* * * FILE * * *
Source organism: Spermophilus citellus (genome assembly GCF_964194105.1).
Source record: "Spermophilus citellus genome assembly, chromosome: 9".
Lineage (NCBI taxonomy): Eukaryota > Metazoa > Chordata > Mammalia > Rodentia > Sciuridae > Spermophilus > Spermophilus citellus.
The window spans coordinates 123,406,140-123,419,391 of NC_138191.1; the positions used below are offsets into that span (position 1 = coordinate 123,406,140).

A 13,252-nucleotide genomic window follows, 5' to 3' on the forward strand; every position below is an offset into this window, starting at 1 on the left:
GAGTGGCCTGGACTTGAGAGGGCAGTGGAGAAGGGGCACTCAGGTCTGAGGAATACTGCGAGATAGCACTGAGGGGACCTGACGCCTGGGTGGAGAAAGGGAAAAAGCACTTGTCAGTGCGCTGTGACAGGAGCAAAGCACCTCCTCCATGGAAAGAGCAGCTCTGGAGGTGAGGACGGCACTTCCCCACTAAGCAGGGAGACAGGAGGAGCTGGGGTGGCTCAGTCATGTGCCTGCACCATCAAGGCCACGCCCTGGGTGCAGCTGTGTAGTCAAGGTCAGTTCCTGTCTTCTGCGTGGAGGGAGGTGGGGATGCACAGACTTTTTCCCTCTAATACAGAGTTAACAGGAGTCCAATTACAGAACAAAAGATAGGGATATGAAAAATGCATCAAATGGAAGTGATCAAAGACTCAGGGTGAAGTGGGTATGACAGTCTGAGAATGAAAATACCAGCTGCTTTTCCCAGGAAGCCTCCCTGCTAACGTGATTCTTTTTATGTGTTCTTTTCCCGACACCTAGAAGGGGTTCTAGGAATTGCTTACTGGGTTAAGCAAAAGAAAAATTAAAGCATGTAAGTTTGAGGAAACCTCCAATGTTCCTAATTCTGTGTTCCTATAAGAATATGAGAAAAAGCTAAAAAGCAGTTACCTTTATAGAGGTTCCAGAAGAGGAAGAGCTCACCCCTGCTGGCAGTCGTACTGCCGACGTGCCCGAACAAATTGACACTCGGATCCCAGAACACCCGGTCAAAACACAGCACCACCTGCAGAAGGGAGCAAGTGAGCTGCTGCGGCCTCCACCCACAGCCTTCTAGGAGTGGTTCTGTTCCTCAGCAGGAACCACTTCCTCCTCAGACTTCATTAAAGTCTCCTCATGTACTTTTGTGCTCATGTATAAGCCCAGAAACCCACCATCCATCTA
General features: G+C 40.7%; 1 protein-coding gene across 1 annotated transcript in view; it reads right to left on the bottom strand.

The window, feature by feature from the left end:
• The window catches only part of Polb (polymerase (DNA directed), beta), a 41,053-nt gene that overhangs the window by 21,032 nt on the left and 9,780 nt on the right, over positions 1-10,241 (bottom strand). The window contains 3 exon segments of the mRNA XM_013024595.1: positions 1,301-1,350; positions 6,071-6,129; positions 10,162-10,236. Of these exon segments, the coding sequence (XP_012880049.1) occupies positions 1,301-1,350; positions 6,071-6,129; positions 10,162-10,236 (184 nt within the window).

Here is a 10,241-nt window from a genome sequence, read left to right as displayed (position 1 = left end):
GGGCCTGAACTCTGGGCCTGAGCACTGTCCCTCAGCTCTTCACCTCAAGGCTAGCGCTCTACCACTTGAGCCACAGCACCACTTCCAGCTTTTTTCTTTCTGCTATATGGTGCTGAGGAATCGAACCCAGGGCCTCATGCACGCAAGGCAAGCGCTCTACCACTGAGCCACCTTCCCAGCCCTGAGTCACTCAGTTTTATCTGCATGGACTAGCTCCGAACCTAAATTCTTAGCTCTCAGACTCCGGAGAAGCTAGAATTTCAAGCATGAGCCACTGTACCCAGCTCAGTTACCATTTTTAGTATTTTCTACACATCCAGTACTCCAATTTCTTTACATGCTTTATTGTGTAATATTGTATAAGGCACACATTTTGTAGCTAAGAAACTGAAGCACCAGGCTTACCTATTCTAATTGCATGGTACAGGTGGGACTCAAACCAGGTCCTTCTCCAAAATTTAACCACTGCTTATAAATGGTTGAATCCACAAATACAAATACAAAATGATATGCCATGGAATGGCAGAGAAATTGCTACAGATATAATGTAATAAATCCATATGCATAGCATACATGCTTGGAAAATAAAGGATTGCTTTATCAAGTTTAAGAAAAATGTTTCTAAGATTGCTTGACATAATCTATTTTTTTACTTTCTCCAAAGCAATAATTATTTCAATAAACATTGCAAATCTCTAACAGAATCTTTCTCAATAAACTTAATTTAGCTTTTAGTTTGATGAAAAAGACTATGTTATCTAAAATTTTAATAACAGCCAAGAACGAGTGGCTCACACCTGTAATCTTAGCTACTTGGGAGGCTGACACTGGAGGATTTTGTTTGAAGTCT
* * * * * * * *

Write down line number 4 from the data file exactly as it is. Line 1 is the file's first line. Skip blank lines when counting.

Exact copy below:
The window spans coordinates 123,406,140-123,419,391 of NC_138191.1; the positions used below are offsets into that span (position 1 = coordinate 123,406,140).